Lincoln City is coached by a pair of brothers who are physical education teachers. Arsenal is in their sights.
LINCOLN, England (AP) — The team looking to pull off possibly the biggest shock in the FA Cup's 146-year history is coached by a pair of inseparable brothers who were teaching physical education in a secondary school just nine months ago.
It has a striker who was recently working in a factory making diggers, and a forward who runs his own mobile hairdressing business.
It's a club from a quiet, picturesque cathedral city in the east of England that hasn't played in the English professional leagues for six years and, not so long ago, had attendances of 2,000 people for its games.
Lincoln should have no chance of winning an FA Cup quarterfinal away to Arsenal, 89 places higher in the country's soccer pyramid. Some British bookmakers have Lincoln down as 40-1 underdogs.
"We know that if we can get on the right side of the result," Lincoln manager Danny Cowley said, with a look of determination on his face, "it would probably be the greatest upset in the history of what is the biggest and best cup competition in the whole world.
"It's not every Saturday morning you wake up with that opportunity."
Cowley and his younger brother, Nicky, posed in front of rows of photographers in the center circle of Lincoln's Sincil Bank ground on Thursday, each coach holding one handle of the famous cup. Laughing and enjoying their moment in the spotlight, they didn't want to let go.
Lincoln has been the story of the competition, beating two second-tier teams in Ipswich and Brighton to reach the last 16 and then winning 1-0 at Premier League side Burnley to become the first non-league team in 103 years to reach the quarterfinals.
Lincoln's players say the FA Cup run has united a city of around 95,000 people behind its soccer team, which has never played in the top division in its 133-year history.
"Now you are traveling into training," goalkeeper Paul Farman said, "and there are queues of people at the changing-room doors, some clapping you in."
Lincoln, unbelievably, is one win away from playing in the semifinals at Wembley Stadium. Standing in the way is Arsenal, a record 12-time cup winner but a team currently in disarray and with doubts hanging over the future of its manager.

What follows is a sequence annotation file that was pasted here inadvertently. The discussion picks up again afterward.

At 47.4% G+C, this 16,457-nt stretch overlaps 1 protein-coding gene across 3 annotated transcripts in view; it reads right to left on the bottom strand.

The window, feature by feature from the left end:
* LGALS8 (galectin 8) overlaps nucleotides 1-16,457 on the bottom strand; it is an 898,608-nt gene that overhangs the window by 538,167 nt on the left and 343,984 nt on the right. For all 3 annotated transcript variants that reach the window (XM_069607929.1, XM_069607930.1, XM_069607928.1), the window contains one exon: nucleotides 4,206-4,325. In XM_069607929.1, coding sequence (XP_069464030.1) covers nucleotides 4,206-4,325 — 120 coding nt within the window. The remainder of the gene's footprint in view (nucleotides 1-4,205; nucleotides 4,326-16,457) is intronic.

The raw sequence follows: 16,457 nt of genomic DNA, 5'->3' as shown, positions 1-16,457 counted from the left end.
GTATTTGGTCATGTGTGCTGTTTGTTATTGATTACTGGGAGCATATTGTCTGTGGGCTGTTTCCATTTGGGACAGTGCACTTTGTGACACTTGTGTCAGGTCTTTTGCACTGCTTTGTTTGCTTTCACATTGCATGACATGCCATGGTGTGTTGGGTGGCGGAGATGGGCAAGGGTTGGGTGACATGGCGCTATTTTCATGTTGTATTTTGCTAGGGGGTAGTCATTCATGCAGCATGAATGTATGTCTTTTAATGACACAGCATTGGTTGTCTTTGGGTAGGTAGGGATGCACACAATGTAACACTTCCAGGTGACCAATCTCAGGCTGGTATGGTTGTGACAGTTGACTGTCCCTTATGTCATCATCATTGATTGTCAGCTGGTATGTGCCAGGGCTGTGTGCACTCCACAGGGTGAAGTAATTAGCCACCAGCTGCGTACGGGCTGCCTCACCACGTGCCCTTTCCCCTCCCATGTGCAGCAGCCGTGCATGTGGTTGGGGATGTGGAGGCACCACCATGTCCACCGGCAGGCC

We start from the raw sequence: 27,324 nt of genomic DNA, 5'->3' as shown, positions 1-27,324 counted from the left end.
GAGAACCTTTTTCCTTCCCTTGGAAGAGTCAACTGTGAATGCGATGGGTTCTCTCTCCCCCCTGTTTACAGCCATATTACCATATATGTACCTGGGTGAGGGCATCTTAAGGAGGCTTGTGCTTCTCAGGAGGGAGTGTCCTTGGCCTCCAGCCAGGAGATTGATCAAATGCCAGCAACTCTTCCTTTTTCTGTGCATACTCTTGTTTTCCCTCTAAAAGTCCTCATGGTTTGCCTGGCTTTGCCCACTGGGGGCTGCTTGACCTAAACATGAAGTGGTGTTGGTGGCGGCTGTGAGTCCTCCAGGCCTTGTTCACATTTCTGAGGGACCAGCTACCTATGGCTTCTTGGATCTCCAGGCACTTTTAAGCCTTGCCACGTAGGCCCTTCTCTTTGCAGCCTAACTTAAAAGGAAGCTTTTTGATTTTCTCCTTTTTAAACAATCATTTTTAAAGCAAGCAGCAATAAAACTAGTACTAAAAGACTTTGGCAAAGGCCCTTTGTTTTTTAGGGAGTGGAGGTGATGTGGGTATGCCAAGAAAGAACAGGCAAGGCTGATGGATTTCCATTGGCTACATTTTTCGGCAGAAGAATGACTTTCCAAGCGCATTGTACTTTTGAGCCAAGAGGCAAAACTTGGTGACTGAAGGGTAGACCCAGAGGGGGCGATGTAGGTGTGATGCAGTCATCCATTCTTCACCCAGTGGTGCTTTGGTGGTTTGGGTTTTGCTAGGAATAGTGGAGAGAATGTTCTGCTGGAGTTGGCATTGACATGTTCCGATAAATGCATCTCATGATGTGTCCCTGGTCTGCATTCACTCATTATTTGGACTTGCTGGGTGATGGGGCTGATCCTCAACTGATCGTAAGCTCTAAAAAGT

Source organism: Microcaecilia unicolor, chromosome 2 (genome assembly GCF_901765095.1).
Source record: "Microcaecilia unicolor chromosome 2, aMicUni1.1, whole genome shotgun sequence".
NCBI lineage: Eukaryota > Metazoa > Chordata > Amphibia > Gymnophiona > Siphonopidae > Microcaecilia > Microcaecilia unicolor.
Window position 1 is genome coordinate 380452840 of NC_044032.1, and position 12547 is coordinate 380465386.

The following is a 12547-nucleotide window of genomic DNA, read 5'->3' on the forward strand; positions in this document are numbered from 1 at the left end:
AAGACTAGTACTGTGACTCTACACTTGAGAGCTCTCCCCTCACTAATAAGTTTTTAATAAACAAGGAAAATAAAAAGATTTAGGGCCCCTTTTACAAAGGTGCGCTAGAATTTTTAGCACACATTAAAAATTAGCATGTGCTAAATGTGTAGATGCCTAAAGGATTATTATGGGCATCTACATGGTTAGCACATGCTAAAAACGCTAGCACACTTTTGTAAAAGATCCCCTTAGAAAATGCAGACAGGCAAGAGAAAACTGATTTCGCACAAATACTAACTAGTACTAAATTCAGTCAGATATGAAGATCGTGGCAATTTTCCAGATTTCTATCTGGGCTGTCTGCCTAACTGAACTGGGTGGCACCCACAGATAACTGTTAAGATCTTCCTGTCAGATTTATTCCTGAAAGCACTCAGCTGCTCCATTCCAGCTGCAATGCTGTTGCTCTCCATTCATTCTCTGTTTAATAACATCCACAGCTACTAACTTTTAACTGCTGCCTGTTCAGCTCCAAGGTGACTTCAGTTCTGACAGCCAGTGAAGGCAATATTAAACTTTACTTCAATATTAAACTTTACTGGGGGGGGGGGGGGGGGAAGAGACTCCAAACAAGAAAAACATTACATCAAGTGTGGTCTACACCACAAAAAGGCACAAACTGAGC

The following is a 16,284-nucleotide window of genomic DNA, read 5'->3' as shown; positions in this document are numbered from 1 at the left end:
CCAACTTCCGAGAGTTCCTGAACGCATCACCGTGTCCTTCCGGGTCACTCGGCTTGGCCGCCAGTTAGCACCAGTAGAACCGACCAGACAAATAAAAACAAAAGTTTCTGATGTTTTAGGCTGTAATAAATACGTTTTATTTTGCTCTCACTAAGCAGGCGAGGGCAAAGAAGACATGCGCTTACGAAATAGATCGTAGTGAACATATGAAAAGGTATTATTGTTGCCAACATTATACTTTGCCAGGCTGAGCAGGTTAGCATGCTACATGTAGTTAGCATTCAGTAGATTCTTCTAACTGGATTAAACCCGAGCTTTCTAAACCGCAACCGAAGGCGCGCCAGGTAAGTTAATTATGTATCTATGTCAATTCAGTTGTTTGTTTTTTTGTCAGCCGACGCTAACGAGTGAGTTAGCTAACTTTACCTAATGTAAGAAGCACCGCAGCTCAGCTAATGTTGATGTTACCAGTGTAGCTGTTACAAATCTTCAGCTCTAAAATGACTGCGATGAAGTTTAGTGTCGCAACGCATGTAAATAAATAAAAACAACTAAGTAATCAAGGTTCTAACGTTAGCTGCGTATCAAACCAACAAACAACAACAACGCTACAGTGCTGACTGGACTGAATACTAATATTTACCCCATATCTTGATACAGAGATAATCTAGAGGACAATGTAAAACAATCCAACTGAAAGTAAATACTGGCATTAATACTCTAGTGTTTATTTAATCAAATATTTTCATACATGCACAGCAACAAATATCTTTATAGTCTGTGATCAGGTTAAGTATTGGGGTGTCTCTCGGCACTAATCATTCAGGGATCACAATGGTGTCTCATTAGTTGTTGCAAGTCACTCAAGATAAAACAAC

At Emirates Stadium on Saturday, Arsenal's increasingly disgruntled fan base will likely ramp up the calls for Arsene Wenger to end his 21-year tenure, in the wake of a humiliating elimination from the Champions League by Bayern Munich by a 10-2 aggregate score. The team has also slipped out of contention for the Premier League title once again.
"It's one of those situations where they want the manager out," Lincoln captain Luke Waterfall said, "so there might be a lot of Arsenal fans wishing we can get something out of the game to see the end of their manager."
The Cowley brothers have the utmost respect for 67-year-old Wenger, with Danny calling him "a pioneer of English football" and a "world-class manager who has probably forgotten more than I know."
In terms of managerial careers, they are at the opposite end.
Only last year, the siblings were combining jobs in a PE department at a school near London with coaching positions at local non-league team Braintree Town, when they were hired by Lincoln.
They gave up teaching and dedicate themselves to soccer management, which means living together in a townhouse in Lincoln city center and away from their families. Both have partners and two young kids, who still live near London, and they try to get back on Tuesday nights for the school run on Wednesday morning.
"They eat, sleep, breathe football from 6 a.m. to midnight," Waterfall told The Associated Press in an interview in Lincoln's boardroom. "I've never met people like them in my life. They love football so much. They are forever on their laptops, phones, watching games, analyzing games."
Lincoln is top by six points in the fifth-tier National League and on course for a return to the Football League, which the Cowleys insist is their priority. The team's main striker is Matt Rhead, a 6-foot-4, 230-pound battering ram who was working in a machinery factory four years ago.
"We'll get balls in the box," Waterfall said with a smile, "and let's see how they deal with him."
Around 9,000 Lincoln fans will travel down to London early Saturday, looking to see their team become the first non-league side to reach the FA Cup semifinals since Swindon in 1912. Players and fans say their confidence has grown from seeing Leicester win the Premier League last season at odds of 5,000-1 and from Barcelona's stunning comeback to beat Paris Saint-Germain in the Champions League on Wednesday.
"They'll be rocking a bit," Lincoln fan Danny Hunter, a 24-year-old farmer, said of Arsenal. "We'll try to put them down. Give them the knockout blow."
Danny Cowley does not rule it out.
"It will be a one-in-a-thousand chance," he said. "But we go in there with a belief this will be that one time."